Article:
Senate report blames US State Dept, intel agencies for Benghazi attacks

The report will fuel controversy over the responsibility of the State Department

WASHINGTON - The US government could have prevented deadly attacks on its mission in the Libyan city of Benghazi by fixing "known security shortfalls," a damning Senate report concluded Wednesday.
Four American citizens, including Ambassador Chris Stephens, died in the double attack targeting a US diplomatic facility and the nearby CIA annex on September 11, 2012.
A Senate Intelligence Committee inquiry held hearings and interviewed dozens of witnesses, against a back-drop of partisan point-scoring from both sides of Washington's political divide.
Some Republican lawmakers accuse President Barack Obama of concealing evidence that Al Qaeda-linked jihadi groups were behind the outrage and of failing to properly protect the outpost.
Obama's administration initially suggested the attacks were a spontaneous protest by Benghazi residents angered by a privately-made American anti-Islamic film posted online.
Wednesday's bipartisan report emphasized the security shortfalls that allowed protesters and armed militants to storm Stephen's Benghazi compound and to torch the US residence.
The report said the State Department had failed to heed warnings to reinforce protection at the sites despite the rapidly deteriorating security environment in Libya.
And it blamed intelligence agencies for not notifying US military officials in the US Africa command that a CIA annex even existed near the Benghazi diplomatic mission.
"The committee found the attacks were preventable, based on extensive intelligence reporting on the terrorist activity in Libya -- to include prior threats and attacks against Western targets -- and given the known security shortfalls at the US mission," the panel said in a statement.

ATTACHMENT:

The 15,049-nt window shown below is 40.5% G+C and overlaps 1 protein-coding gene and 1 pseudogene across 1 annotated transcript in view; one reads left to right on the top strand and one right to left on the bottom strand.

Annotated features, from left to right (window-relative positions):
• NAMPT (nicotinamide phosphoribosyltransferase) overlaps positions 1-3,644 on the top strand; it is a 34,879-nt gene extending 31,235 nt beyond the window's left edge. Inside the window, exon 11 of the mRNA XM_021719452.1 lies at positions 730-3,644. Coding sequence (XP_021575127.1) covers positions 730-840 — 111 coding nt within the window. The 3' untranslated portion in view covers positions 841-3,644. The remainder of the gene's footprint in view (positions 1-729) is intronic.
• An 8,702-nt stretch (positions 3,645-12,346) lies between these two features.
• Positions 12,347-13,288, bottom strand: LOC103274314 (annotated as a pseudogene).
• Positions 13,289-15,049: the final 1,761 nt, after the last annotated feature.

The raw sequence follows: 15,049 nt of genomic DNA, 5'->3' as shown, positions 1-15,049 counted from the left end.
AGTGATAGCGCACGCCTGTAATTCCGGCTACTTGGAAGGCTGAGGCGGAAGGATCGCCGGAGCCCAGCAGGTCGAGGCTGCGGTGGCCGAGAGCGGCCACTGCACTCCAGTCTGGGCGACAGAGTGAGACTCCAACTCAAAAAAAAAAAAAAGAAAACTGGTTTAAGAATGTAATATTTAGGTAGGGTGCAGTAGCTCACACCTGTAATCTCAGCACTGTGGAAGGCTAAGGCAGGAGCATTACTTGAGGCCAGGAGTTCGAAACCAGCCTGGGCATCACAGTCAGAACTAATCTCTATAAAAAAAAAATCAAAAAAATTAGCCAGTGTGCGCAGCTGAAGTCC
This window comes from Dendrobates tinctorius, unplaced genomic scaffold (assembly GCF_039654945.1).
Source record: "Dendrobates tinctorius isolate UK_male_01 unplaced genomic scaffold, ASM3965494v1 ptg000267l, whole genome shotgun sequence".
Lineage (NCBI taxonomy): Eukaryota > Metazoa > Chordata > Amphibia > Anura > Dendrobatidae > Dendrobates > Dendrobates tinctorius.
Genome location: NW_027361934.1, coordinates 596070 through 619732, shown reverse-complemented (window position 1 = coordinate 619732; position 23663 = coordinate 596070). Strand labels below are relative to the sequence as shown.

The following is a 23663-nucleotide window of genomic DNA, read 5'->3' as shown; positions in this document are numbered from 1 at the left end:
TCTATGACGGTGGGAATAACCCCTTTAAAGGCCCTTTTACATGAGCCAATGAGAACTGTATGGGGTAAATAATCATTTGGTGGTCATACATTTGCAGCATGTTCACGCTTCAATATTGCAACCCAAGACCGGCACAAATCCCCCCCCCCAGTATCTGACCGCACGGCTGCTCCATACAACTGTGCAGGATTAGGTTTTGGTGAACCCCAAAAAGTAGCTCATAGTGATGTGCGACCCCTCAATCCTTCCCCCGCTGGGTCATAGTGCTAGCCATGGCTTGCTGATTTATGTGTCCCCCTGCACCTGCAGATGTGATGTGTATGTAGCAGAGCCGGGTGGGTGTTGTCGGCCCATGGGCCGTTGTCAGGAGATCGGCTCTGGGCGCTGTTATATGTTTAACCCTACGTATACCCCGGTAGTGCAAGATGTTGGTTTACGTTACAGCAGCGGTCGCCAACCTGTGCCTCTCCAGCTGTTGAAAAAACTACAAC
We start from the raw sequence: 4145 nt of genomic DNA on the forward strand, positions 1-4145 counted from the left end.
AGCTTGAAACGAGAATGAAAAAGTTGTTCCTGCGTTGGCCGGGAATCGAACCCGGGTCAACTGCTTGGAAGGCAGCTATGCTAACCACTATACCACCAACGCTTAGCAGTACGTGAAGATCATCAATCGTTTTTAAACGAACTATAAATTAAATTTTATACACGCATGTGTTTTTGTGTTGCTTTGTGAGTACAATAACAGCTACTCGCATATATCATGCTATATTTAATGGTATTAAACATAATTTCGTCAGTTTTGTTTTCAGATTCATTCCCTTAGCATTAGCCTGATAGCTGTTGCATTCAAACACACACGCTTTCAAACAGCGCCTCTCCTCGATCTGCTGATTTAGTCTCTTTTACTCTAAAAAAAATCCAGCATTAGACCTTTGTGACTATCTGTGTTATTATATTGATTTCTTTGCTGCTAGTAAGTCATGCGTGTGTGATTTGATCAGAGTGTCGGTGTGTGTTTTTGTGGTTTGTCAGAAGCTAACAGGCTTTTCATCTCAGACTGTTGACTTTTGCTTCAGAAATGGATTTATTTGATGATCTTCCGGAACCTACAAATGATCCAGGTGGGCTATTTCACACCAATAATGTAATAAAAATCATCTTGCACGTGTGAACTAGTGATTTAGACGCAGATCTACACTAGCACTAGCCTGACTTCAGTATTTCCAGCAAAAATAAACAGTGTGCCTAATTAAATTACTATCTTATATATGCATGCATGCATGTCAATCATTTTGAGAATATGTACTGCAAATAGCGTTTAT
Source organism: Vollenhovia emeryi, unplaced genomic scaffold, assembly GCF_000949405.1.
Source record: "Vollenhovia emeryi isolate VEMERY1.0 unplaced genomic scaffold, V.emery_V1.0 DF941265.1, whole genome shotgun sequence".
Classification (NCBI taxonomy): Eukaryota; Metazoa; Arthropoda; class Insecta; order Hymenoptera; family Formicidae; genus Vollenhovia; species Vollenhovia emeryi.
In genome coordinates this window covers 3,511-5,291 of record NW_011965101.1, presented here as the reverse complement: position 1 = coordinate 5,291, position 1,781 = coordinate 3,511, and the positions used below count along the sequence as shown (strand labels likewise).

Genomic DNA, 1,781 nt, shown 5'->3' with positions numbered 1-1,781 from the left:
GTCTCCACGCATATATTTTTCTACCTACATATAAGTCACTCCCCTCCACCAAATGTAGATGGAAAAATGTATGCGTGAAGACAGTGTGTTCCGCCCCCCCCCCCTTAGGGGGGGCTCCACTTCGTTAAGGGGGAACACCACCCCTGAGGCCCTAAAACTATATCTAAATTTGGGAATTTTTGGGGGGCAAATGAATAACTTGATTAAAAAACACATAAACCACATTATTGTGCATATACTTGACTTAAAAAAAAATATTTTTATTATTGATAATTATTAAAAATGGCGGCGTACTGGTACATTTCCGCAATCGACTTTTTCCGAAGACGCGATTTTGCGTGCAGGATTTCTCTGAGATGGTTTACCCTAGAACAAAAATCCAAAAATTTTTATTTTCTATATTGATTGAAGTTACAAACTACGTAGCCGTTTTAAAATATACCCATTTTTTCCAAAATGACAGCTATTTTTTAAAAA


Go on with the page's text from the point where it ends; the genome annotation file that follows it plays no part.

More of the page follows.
"The State Department should have increased its security posture more significantly in Benghazi based on the deteriorating security situation on the ground and IC (intelligence community) threat reporting."
The Obama administration appeared to accept the Senate report, with White House spokesman Jay Carney saying it "largely reaffirms" the findings from the independent Benghazi Accountability Review Board of 13 months ago.
"The administration is focused on two pieces -- bringing to justice those responsible for the deaths of four Americans and making sure we take steps necessary to improve security at vulnerable facilities," Carney told reporters aboard Air Force One.
The 85-page report also attempts to clarify confusion surrounding the Obama administration's initial statements about the attacks, when it "inaccurately" referred to a protest at the US mission prior to the assault "without sufficient intelligence or eyewitness statements to corroborate that assertion."
Intelligence leaders then took "too long to correct these erroneous reports," adding to public confusion about what happened.
The report warns that the FBI probe has been stymied in Benghazi, where "as many as 15 individuals supporting the investigation or otherwise helpful to the United States have been killed."
Echoing the White House, the State Department, said the report reaffirms the earlier review board's assessments.
But deputy State Department spokeswoman Marie Harf also said that -- despite knowing there were "bad guys operating in Benghazi" -- it would be difficult to look back and determine exactly what could have been prevented.
"We had no specific information indicating a threat -- an attack was coming," she told reporters.
"We can't go back and look at the hypotheticals about what could have been prevented and what couldn't have. We have said that security needs to be improved. We've been crystal clear about that."
The report will fuel controversy over the responsibility of the State Department, which at the time of the attacks then secretary of state Hillary Clinton, and more broadly the Obama administration, which has identified several individuals responsible for the attacks but has failed to bring them to justice.
Several conservative lawmakers voiced their concern about the report's findings, including Senate Republican Marco Rubio, who said it provided only a partial picture of what happened.
Rubio, like Clinton a potential 2016 presidential candidate, said the Senate Foreign Relations Committee, of which he is a member, "should reexamine... Clinton's failure to provide adequate security for our deployed personnel in Benghazi, as well as what actions she and others, including the president, took in the hours and days that followed the attack."